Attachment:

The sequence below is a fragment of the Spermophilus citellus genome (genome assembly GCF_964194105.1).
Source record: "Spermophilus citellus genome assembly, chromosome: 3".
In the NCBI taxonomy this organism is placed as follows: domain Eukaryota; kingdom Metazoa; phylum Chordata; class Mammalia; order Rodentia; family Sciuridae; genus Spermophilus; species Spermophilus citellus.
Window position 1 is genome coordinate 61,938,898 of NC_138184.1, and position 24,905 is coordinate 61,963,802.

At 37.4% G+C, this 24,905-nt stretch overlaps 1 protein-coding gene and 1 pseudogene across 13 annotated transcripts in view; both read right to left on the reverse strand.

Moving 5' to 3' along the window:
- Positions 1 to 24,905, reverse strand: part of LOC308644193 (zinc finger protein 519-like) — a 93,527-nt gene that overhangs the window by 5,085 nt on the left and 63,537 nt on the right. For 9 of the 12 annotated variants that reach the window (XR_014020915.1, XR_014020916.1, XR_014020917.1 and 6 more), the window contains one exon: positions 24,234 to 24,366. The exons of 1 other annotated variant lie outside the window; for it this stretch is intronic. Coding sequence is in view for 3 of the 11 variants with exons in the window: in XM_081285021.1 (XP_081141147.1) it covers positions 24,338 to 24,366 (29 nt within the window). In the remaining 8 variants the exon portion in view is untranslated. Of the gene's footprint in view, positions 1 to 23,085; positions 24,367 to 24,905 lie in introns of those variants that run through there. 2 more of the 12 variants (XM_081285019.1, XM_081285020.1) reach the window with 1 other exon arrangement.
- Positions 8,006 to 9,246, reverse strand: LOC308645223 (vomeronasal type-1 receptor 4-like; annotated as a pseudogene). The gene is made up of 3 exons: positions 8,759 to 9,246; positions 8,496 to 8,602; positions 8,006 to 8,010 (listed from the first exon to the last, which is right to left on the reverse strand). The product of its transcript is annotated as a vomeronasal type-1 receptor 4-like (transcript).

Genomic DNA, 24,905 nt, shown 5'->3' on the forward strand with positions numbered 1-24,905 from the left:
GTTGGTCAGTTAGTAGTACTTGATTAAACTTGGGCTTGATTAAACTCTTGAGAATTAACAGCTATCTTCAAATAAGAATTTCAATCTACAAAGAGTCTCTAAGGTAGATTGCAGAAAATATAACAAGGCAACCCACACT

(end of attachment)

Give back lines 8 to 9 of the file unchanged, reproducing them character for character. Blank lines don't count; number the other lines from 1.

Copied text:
- Positions 8,006 to 9,246, reverse strand: LOC308645223 (vomeronasal type-1 receptor 4-like; annotated as a pseudogene). The gene is made up of 3 exons: positions 8,759 to 9,246; positions 8,496 to 8,602; positions 8,006 to 8,010 (listed from the first exon to the last, which is right to left on the reverse strand). The product of its transcript is annotated as a vomeronasal type-1 receptor 4-like (transcript).

Genomic DNA, 24,905 nt, shown 5'->3' on the forward strand with positions numbered 1-24,905 from the left: